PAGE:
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An Automattic Future

As far as the code goes, there’s nothing I think WordPress has to have right out of the box.

No, really. As far as the basic ‘This is a blog’ software goes, I was able to make a new WordPress site, find a design I liked, spin a child-theme to tweak a couple things, teach someone how to upload images, and basically filled out Artistic Showcase in all of five hours. That’s five. Like ‘I have five fingers.’

But that doesn’t mean there aren’t some ‘things’ I’d like to see from the Automattic kids. Like what about those ‘other’ products getting priority?

Automattic ‘owns’, in so far as anyone can own Open Source products, the official WordPress suite. WordPress, BuddyPress, bbPress, GlotPress … Those guys. And WordPress is the grand poobah of them all.

What I love about WordPress is it’s extendibility. Everything I want to do, while it may not be built into WordPress, can (generally) find or write a plugin to do it. That new site I made isn’t running a single plugin to do what it does, however. Everything in Artistic Showcase is bog-standard WordPress. Oh, the domain has some tweaks, but that site doesn’t have a single extra plugin. Isn’t that cool? That’s what I mean when I say WordPress is complete for me.

But then I look at JFO and there’s a hell of a lot more going on. 33 plugins, a ton of .htaccess tweaks, some server hacks and a whole lot more. Which isn’t to say there’s something lacking from the other site, but it’s a whole question of ‘What is my site’s goal.’ For the Showcase, I just wanted a simple photoblog sort of gallery, where we could type up explanations of the gallery, upload the pictures, and have it look really pretty. The design I picked, not my own, was both rustic and similar to our other, somewhat related, site about the SCA (Meals on Camels).

And in many respects, there are ‘things’ that need ‘fixing’, but they’re not inherently WordPress. It’s the other Automattic products that need some fire under them. The problem is that WordPress is so big and so known and so used that it takes priority to just about every other product right now, or so it seems. That’s not a bad thing, mind you, but it causes problems.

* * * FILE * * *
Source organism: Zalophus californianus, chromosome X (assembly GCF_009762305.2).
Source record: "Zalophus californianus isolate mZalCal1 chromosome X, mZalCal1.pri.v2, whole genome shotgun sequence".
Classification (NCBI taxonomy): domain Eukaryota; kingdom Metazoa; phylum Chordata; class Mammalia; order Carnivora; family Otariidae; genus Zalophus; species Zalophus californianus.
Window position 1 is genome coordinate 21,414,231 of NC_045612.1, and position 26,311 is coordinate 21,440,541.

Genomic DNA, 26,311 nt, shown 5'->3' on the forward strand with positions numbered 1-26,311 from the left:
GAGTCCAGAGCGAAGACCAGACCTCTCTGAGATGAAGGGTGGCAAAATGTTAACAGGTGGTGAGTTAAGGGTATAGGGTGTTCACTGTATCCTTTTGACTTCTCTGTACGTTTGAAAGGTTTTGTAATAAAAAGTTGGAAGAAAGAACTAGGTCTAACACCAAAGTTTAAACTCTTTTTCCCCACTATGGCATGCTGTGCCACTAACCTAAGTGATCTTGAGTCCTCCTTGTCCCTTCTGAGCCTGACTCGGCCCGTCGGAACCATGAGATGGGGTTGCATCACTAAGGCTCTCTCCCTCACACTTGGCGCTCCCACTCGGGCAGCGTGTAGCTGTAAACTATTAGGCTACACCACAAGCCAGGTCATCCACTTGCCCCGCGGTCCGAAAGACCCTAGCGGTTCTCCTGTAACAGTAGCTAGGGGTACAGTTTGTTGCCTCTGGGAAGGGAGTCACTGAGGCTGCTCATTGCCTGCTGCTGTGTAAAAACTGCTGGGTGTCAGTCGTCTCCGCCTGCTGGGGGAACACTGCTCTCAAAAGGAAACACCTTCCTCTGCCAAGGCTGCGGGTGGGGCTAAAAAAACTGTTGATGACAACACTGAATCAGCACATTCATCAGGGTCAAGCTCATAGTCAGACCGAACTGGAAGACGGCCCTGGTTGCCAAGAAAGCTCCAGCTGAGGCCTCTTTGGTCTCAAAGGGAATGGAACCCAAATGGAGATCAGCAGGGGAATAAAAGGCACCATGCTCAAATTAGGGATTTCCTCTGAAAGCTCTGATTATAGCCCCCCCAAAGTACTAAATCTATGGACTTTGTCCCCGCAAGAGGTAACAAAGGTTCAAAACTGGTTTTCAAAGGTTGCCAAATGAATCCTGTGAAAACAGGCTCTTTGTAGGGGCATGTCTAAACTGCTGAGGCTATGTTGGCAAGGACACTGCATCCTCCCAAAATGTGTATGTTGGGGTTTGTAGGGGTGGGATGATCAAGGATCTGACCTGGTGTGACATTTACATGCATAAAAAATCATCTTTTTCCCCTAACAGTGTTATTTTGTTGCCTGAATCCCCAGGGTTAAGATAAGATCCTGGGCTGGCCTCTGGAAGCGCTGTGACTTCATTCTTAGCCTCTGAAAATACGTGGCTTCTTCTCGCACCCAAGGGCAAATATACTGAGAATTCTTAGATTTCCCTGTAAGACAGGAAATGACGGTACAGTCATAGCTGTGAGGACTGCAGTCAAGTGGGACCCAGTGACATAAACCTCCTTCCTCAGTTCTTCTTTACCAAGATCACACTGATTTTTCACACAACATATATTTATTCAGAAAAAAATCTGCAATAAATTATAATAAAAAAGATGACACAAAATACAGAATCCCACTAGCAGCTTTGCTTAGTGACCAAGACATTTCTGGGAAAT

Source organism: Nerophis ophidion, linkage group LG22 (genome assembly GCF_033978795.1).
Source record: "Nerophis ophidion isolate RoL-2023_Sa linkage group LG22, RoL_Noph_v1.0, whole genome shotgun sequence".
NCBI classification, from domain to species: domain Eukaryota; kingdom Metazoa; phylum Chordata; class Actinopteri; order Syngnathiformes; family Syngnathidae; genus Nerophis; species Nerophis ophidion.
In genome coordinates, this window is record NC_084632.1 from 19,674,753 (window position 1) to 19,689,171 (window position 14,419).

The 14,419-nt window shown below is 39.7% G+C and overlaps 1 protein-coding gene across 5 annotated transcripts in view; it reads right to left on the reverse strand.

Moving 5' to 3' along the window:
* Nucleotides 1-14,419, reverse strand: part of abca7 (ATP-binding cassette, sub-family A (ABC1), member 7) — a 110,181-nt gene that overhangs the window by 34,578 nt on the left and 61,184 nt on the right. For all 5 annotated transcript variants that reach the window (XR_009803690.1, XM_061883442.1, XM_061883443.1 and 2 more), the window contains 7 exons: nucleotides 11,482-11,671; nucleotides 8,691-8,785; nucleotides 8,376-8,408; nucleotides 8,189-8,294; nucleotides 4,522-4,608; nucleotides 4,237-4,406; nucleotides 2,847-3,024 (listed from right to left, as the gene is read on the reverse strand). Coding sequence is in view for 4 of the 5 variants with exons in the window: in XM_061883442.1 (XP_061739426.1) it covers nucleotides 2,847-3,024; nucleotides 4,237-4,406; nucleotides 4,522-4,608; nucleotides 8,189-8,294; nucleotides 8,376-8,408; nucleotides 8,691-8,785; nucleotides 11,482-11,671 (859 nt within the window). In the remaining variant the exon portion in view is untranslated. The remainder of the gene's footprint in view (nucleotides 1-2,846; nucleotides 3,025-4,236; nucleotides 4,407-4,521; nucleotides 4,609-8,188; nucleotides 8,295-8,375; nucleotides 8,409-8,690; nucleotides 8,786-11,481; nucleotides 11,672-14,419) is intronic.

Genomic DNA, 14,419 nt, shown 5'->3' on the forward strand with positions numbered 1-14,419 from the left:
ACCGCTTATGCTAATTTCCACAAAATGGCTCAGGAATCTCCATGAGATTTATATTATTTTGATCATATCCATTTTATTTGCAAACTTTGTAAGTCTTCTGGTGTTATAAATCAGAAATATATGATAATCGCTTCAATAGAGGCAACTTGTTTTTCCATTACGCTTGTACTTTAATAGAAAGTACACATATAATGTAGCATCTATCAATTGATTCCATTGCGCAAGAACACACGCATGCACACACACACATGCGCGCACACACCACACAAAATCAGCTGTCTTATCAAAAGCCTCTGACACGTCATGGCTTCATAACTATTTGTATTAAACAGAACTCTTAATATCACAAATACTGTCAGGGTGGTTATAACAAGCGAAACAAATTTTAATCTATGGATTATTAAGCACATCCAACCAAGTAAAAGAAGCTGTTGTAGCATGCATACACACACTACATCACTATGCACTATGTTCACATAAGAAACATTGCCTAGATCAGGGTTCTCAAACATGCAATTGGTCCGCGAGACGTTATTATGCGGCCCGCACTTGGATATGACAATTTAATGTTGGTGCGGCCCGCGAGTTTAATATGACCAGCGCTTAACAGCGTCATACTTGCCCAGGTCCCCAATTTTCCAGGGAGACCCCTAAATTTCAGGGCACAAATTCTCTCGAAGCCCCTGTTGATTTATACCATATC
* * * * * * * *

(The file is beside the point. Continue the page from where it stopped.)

All of the WordPress sites use bbPress for the forums. bbPress, while I love it, is sort of the red-headed step-child of the lot. It’s fallen aside, it’ll likely become a plugin instead of a stand-alone app, and the best I can say about it is that it’s usable. This means the forums for WordPress.org are usable, and they have great RSS feeds. They’re easy for me to read, but they can be difficult to follow. They really just need a bit of organizational cleanup.

Before you read much into that, I should point out that I’ve used at least a dozen forum softwares over the last 15 years. In order of how I picked them up, I think it was YABB, YABBSE, phpBB, SimpleMachines, Invision PowerBoard, bbpress to name the ones I remember best. There was one before YABB, and a few that I didn’t host on my own server, and some I made for other people, and some I tried and wanted to burn with fire. And of them all? I cannot, in good conscience, recommend any of them. They all have massive issues, they all have massive problems, and they all annoy me.

There is no forum software I look at, like I do WordPress, and go ‘Yes, daddy, buy me that one.’

Sad, isn’t it? It’s the inherent problem of forum software, I think. The concept is not flawed. Anyone can make a post, anyone can reply, anyone can converse. But somehow in the execution, there end up being bells and whistles and extras and methods that just stop working. You want to track read and un-read posts, you want alerts to specific posts you ‘follow’, you want to mark everything as read. And every forum has it’s own way of doing that.